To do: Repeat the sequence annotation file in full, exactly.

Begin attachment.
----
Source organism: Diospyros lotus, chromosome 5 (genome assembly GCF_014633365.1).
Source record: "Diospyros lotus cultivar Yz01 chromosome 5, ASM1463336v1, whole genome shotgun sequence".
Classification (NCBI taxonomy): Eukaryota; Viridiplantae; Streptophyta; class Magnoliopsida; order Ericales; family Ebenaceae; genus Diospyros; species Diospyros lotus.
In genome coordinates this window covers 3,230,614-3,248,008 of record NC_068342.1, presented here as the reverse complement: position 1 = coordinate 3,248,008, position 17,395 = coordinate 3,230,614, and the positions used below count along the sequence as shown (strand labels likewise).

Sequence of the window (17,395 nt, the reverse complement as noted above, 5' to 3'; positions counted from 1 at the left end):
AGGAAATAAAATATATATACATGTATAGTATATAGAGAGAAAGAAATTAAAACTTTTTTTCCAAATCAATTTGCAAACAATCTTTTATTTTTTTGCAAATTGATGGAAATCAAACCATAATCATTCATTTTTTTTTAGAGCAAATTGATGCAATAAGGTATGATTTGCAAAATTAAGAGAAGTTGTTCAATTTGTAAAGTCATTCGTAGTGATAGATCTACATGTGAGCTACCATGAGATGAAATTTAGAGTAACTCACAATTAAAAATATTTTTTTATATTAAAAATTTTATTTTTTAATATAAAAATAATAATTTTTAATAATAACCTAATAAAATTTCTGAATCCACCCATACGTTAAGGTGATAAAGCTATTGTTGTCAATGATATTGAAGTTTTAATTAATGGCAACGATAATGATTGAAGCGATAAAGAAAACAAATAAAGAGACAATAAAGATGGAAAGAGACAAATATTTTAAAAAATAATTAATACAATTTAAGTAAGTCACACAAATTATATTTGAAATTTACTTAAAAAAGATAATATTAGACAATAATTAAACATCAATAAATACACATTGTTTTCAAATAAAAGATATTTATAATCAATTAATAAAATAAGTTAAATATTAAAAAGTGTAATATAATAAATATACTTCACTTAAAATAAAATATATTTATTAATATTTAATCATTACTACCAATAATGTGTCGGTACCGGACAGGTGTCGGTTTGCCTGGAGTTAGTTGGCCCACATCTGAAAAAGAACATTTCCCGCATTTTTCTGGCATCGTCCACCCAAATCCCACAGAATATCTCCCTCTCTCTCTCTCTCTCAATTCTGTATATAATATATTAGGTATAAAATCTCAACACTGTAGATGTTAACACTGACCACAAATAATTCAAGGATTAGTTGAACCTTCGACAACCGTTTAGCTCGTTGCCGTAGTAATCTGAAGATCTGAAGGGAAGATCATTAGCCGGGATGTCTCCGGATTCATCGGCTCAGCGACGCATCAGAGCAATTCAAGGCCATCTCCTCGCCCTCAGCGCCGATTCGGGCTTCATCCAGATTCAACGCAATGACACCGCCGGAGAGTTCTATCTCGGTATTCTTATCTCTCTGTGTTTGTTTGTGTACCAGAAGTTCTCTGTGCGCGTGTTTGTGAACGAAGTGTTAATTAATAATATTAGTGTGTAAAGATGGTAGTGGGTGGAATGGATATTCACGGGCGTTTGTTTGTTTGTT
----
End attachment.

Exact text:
Source organism: Diospyros lotus, chromosome 5 (genome assembly GCF_014633365.1).
Source record: "Diospyros lotus cultivar Yz01 chromosome 5, ASM1463336v1, whole genome shotgun sequence".
Classification (NCBI taxonomy): Eukaryota; Viridiplantae; Streptophyta; class Magnoliopsida; order Ericales; family Ebenaceae; genus Diospyros; species Diospyros lotus.
In genome coordinates this window covers 3,230,614-3,248,008 of record NC_068342.1, presented here as the reverse complement: position 1 = coordinate 3,248,008, position 17,395 = coordinate 3,230,614, and the positions used below count along the sequence as shown (strand labels likewise).

Sequence of the window (17,395 nt, the reverse complement as noted above, 5' to 3'; positions counted from 1 at the left end):
AGGAAATAAAATATATATACATGTATAGTATATAGAGAGAAAGAAATTAAAACTTTTTTTCCAAATCAATTTGCAAACAATCTTTTATTTTTTTGCAAATTGATGGAAATCAAACCATAATCATTCATTTTTTTTTAGAGCAAATTGATGCAATAAGGTATGATTTGCAAAATTAAGAGAAGTTGTTCAATTTGTAAAGTCATTCGTAGTGATAGATCTACATGTGAGCTACCATGAGATGAAATTTAGAGTAACTCACAATTAAAAATATTTTTTTATATTAAAAATTTTATTTTTTAATATAAAAATAATAATTTTTAATAATAACCTAATAAAATTTCTGAATCCACCCATACGTTAAGGTGATAAAGCTATTGTTGTCAATGATATTGAAGTTTTAATTAATGGCAACGATAATGATTGAAGCGATAAAGAAAACAAATAAAGAGACAATAAAGATGGAAAGAGACAAATATTTTAAAAAATAATTAATACAATTTAAGTAAGTCACACAAATTATATTTGAAATTTACTTAAAAAAGATAATATTAGACAATAATTAAACATCAATAAATACACATTGTTTTCAAATAAAAGATATTTATAATCAATTAATAAAATAAGTTAAATATTAAAAAGTGTAATATAATAAATATACTTCACTTAAAATAAAATATATTTATTAATATTTAATCATTACTACCAATAATGTGTCGGTACCGGACAGGTGTCGGTTTGCCTGGAGTTAGTTGGCCCACATCTGAAAAAGAACATTTCCCGCATTTTTCTGGCATCGTCCACCCAAATCCCACAGAATATCTCCCTCTCTCTCTCTCTCTCAATTCTGTATATAATATATTAGGTATAAAATCTCAACACTGTAGATGTTAACACTGACCACAAATAATTCAAGGATTAGTTGAACCTTCGACAACCGTTTAGCTCGTTGCCGTAGTAATCTGAAGATCTGAAGGGAAGATCATTAGCCGGGATGTCTCCGGATTCATCGGCTCAGCGACGCATCAGAGCAATTCAAGGCCATCTCCTCGCCCTCAGCGCCGATTCGGGCTTCATCCAGATTCAACGCAATGACACCGCCGGAGAGTTCTATCTCGGTATTCTTATCTCTCTGTGTTTGTTTGTGTACCAGAAGTTCTCTGTGCGCGTGTTTGTGAACGAAGTGTTAATTAATAATATTAGTGTGTAAAGATGGTAGTGGGTGGAATGGATATTCACGGGCGTTTGTTTGTTTGTT